25. The Man in the Iron Mask was an unidentified prisoner held for 34 years until his death in 1703. He was forced to wear a mask to ensure no one knew his true identity. His cell had multiple doors so no one could listen. If he spoke of anything other than his immediate needs he would be killed.


26.  Michael Caine

At the age of 19, Michael Caine had a near death experience in the Korean War that “formed his character” for the rest of his life. He learned to live every moment as if it were his last and to always look on the bright side of life.

27. McDonald’s sued Irish fast food chain Supermac for trademark infringement but failed and ended up losing their Big Mac trademark as well because they were unable to prove that they had used the Big Mac trademark in the EU.

28. Ghana and Ivory Coast produce at least 70% of the world’s cocoa beans and the world is running out of cocoa farmers as the next generation refuses to take up this job because of the difficulty of the process and wages as low as 84 cents a day.

29. A Swedish man named Kaj Linna was wrongly imprisoned for murder for 14 years until a true-crime podcast brought out clues that led to his exoneration. Awarded a record sum in damages of 18 million SEK, he now lives in the Canary Islands with his wife who was his Spanish-language teacher in prison.

30. In 2012, a computer error caused all the fireworks in the San Diego’s Fourth of July Celebration to go off at once, instead of over 18 minutes.


31.  National School Lunch Act

The National School Lunch Act of 1946 was passed, in part, because of the number of draftee’s that were rejected during World War 2 due to being malnourished.

32. In 2016, researchers from the Nautilus exploration vessel were cruising along the deep seafloor off California’s coast when they came upon the bright purple creature with giant, googly eyes (Stubby Squid). The scientists couldn’t contain their laughter.

33. A man named Gary Plauche murdered his son’s molester and kidnapper on live TV. He received no jail time.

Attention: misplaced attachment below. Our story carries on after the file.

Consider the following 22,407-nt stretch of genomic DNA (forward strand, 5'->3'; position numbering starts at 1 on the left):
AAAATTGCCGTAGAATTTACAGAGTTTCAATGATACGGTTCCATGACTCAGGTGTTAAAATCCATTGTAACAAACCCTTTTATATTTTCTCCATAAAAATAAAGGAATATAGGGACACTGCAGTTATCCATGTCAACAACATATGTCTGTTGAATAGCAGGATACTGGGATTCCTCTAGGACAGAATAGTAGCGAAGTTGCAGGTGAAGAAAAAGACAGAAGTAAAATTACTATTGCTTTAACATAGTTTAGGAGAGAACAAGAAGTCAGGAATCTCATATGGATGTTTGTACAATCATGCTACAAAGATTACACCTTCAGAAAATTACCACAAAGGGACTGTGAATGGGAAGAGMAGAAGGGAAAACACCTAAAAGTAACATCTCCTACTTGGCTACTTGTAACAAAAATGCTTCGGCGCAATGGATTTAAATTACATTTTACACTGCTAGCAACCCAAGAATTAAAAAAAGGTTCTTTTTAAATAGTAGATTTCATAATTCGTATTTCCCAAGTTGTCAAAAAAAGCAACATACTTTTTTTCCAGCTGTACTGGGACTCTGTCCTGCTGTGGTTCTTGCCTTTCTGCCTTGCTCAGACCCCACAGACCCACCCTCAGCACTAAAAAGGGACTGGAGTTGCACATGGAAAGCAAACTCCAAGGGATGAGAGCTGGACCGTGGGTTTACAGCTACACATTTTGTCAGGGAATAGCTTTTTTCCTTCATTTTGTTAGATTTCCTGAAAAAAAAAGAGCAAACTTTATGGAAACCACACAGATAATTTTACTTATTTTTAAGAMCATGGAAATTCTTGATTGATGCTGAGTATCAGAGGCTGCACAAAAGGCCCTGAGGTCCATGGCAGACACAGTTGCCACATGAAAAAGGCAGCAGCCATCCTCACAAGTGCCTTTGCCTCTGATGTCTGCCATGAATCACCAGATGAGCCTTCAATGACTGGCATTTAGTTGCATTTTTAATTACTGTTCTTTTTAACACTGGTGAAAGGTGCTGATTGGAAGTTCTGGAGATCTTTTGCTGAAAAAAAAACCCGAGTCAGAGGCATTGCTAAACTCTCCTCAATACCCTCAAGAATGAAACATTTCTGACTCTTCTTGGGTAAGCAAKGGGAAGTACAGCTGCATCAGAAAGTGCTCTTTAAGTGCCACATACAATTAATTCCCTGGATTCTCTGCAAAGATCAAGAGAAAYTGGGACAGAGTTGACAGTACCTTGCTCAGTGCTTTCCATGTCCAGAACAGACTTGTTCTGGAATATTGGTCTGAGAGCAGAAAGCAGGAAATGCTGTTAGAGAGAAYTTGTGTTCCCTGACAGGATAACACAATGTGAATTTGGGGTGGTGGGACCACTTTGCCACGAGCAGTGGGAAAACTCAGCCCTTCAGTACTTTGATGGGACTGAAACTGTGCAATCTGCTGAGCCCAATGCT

34. Ross Perot had a Sesame Street character named “H. Ross Parrot.” When asked to comment Perot said, “1) the nose is too small. 2) it’s not a real Texas accent. 3) my family loves it, my grandchildren love it.” and “I’m sure that parrot thinks he’s much better looking than I am.”

35. Korean parents have begun hiring thugs who protect their children from bullies. These thugs pose as “fake uncles” and intimidate bullies who have been harassing the bullied kid. In some cases, the thugs will visit the bullies’ parents at their workplace and publicly shame them.

36.  Coconuts

Coconuts transported themselves around the world by floating through the sea. This is one reason (along with human interference) why coconuts are so widespread worldwide. So, yes, coconuts do migrate.

37. Khemjira Klongsanun, a runner in a Vietnam Marathon, found an abandoned puppy on the side of the road during the race and ended up carrying it for the remaining 19 miles until the finish line. She adopted it afterward.

38. Rose plants are placed at the end of a row of grape vines on vineyards to act as early warning signs of mold or mildew.

39. “Coffin Clubs” are groups of old people in New Zealand who are banding together to make their own funeral caskets. They say that it helps combat loneliness and is a cost-effective way of having a coffin. They also make baby coffins and donate them to local hospitals.

40. Cats can recognize their own name. But unlike dogs, they are just not as keen to show their owners what they have learned.



41.  Steven Spielberg

Steven Spielberg made up that he snuck into Universal Studios, found an empty office and began his internship by faking it. In reality, his father had to pull some strings to get him an internship through a family friend.

42. American actor Pat Morita (Mr. Miyagi) spent the first 9 years of his life in a hospital and when he was finally well enough to leave, was sent to a Japanese internment camp in Arizona.

43. Between 1309 and 1814 the River Thames would freeze so solid and deep that people held fairs on them, often having large Bonfires and the frozen river could even hold elephants on it.

44. Franklin Dixon, the author of over 200 Hardy Boys books which have sold over 70 million copies worldwide is not a real person but a collective pseudonym for dozens of authors who have written for the series. Canadian author Leslie McFarlane wrote 19 of the first 25 books.

45. The ‘thousand-yard stare’ is a phrase often used to describe the blank, unfocused gaze of soldiers who have become emotionally detached from the horrors around them. It is also sometimes used more generally to describe the look of dissociation among victims of other types of trauma.

46.  Epitaph of Seikilos

The oldest known piece of music is a drinking song called the Epitaph of Seikilos. Its lyrics include the line “Life exists only for a short while, and time demands its toll.”

47. Crows and ravens can mimic human languages.

48. Charles Joughin, the chief baker of the Titanic survived paddling for three hours in the frigid Atlantic waters after the sinking of the ship. This was due to a combination of two factors; he’d drunk a decent amount of alcohol, and he was a very good swimmer. He was the last man to leave the ship.

49. Marvel Comics writer Mark Gruenwald, upon his death in 1996, by request had his ashes mixed in with the printing ink for the collected edition of his series Squadron Supreme. Most first printings of the book likely contain his remains.

50. When your eyes look right, your eardrums bulge to the left, and vice versa. However, scientists have discovered that the eardrums move 10 milliseconds before the eyes do, and they don’t know why.